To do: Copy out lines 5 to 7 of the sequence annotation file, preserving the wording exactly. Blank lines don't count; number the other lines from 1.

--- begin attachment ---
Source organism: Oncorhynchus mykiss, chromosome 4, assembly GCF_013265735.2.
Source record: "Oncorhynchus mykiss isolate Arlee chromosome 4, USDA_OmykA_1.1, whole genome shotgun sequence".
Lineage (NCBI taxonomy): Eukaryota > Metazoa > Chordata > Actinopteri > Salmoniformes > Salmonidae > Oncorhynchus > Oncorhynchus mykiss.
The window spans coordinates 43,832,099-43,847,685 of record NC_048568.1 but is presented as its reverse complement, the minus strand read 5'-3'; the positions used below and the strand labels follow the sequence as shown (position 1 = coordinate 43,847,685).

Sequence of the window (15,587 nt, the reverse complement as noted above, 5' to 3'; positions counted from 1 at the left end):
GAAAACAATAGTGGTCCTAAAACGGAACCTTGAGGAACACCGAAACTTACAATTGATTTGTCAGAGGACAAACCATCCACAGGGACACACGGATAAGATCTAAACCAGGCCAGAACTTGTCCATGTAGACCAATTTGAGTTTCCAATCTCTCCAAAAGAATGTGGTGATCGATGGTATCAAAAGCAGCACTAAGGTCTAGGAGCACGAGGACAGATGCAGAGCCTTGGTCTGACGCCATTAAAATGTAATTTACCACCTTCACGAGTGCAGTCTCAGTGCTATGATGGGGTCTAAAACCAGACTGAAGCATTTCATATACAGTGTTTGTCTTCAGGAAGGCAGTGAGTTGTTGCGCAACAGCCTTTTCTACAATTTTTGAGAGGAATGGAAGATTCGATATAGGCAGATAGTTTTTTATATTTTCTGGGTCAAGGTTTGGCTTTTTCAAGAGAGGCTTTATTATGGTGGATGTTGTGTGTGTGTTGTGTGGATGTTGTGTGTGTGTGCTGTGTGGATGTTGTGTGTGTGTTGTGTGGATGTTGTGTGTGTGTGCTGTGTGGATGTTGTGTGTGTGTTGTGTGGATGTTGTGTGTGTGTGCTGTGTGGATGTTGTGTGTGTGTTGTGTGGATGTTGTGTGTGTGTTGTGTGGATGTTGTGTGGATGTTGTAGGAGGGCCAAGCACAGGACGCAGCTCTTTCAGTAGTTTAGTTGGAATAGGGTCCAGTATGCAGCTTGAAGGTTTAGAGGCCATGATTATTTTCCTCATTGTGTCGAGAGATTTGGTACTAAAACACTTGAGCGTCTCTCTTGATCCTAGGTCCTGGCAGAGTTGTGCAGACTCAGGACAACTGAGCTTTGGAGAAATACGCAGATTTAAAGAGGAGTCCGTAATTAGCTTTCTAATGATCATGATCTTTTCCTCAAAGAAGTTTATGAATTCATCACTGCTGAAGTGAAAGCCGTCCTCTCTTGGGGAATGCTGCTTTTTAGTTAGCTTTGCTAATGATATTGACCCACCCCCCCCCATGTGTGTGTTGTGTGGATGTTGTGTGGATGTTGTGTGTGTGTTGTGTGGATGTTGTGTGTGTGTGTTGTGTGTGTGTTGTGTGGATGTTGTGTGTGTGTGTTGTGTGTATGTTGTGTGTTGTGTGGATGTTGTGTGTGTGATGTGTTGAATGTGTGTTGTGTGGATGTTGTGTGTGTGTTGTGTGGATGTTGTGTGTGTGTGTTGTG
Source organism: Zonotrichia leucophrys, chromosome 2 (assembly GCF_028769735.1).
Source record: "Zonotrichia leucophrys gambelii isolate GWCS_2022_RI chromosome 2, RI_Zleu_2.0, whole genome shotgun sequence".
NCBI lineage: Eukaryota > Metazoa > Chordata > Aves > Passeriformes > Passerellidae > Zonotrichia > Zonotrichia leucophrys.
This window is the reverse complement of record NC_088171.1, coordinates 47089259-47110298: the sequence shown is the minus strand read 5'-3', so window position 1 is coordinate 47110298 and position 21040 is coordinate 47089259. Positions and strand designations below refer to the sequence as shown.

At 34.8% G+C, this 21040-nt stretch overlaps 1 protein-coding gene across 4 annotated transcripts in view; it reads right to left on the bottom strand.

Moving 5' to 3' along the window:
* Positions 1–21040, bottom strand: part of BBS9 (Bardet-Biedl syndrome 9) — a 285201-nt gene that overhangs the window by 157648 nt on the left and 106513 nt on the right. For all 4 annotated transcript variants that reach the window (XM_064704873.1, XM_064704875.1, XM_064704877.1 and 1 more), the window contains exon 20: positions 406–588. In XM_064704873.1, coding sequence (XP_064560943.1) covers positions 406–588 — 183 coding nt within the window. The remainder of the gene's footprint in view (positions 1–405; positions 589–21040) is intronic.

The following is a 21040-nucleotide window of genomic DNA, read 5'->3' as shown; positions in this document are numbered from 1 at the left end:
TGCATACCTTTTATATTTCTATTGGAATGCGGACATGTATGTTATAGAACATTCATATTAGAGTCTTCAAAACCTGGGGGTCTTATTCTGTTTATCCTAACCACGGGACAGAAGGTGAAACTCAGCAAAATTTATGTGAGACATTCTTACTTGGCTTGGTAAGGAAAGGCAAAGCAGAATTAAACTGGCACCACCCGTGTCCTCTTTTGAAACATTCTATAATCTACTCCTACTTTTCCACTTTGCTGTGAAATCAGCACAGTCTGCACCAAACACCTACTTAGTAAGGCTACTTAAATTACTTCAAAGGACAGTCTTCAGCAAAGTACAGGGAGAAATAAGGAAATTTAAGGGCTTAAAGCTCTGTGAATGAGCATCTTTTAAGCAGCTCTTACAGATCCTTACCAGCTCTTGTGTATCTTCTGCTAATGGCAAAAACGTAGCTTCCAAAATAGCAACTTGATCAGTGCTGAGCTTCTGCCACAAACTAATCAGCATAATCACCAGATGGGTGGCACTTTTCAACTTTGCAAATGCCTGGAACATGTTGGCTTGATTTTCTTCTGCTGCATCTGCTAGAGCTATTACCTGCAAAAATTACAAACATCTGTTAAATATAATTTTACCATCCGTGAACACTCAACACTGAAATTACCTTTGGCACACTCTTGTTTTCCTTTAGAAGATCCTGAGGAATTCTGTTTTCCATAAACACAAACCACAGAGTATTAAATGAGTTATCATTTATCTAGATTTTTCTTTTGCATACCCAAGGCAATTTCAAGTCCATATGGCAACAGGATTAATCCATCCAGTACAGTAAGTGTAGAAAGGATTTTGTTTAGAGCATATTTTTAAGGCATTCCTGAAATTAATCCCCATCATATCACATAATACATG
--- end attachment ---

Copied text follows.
Sequence of the window (15,587 nt, the reverse complement as noted above, 5' to 3'; positions counted from 1 at the left end):
GAAAACAATAGTGGTCCTAAAACGGAACCTTGAGGAACACCGAAACTTACAATTGATTTGTCAGAGGACAAACCATCCACAGGGACACACGGATAAGATCTAAACCAGGCCAGAACTTGTCCATGTAGACCAATTTGAGTTTCCAATCTCTCCAAAAGAATGTGGTGATCGATGGTATCAAAAGCAGCACTAAGGTCTAGGAGCACGAGGACAGATGCAGAGCCTTGGTCTGACGCCATTAAAATGTAATTTACCACCTTCACGAGTGCAGTCTCAGTGCTATGATGGGGTCTAAAACCAGACTGAAGCATTTCATATACAGTGTTTGTCTTCAGGAAGGCAGTGAGTTGTTGCGCAACAGCCTTTTCTACAATTTTTGAGAGGAATGGAAGATTCGATATAGGCAGATAGTTTTTTATATTTTCTGGGTCAAGGTTTGGCTTTTTCAAGAGAGGCTTTATTATGGTGGATGTTGTGTGTGTGTTGTGTGGATGTTGTGTGTGTGTGCTGTGTGGATGTTGTGTGTGTGTTGTGTGGATGTTGTGTGTGTGTGCTGTGTGGATGTTGTGTGTGTGTTGTGTGGATGTTGTGTGTGTGTGCTGTGTGGATGTTGTGTGTGTGTTGTGTGGATGTTGTGTGTGTGTTGTGTGGATGTTGTGTGGATGTTGTAGGAGGGCCAAGCACAGGACGCAGCTCTTTCAGTAGTTTAGTTGGAATAGGGTCCAGTATGCAGCTTGAAGGTTTAGAGGCCATGATTATTTTCCTCATTGTGTCGAGAGATTTGGTACTAAAACACTTGAGCGTCTCTCTTGATCCTAGGTCCTGGCAGAGTTGTGCAGACTCAGGACAACTGAGCTTTGGAGAAATACGCAGATTTAAAGAGGAGTCCGTAATTAGCTTTCTAATGATCATGATCTTTTCCTCAAAGAAGTTTATGAATTCATCACTGCTGAAGTGAAAGCCGTCCTCTCTTGGGGAATGCTGCTTTTTAGTTAGCTTTGCTAATGATATTGACCCACCCCCCCCCATGTGTGTGTTGTGTGGATGTTGTGTGGATGTTGTGTGTGTGTTGTGTGGATGTTGTGTGTGTGTGTTGTGTGTGTGTTGTGTGGATGTTGTGTGTGTGTGTTGTGTGTATGTTGTGTGTTGTGTGGATGTTGTGTGTGTGATGTGTTGAATGTGTGTTGTGTGGATGTTGTGTGTGTGTTGTGTGGATGTTGTGTGTGTGTGTTGTG
Source organism: Zonotrichia leucophrys, chromosome 2 (assembly GCF_028769735.1).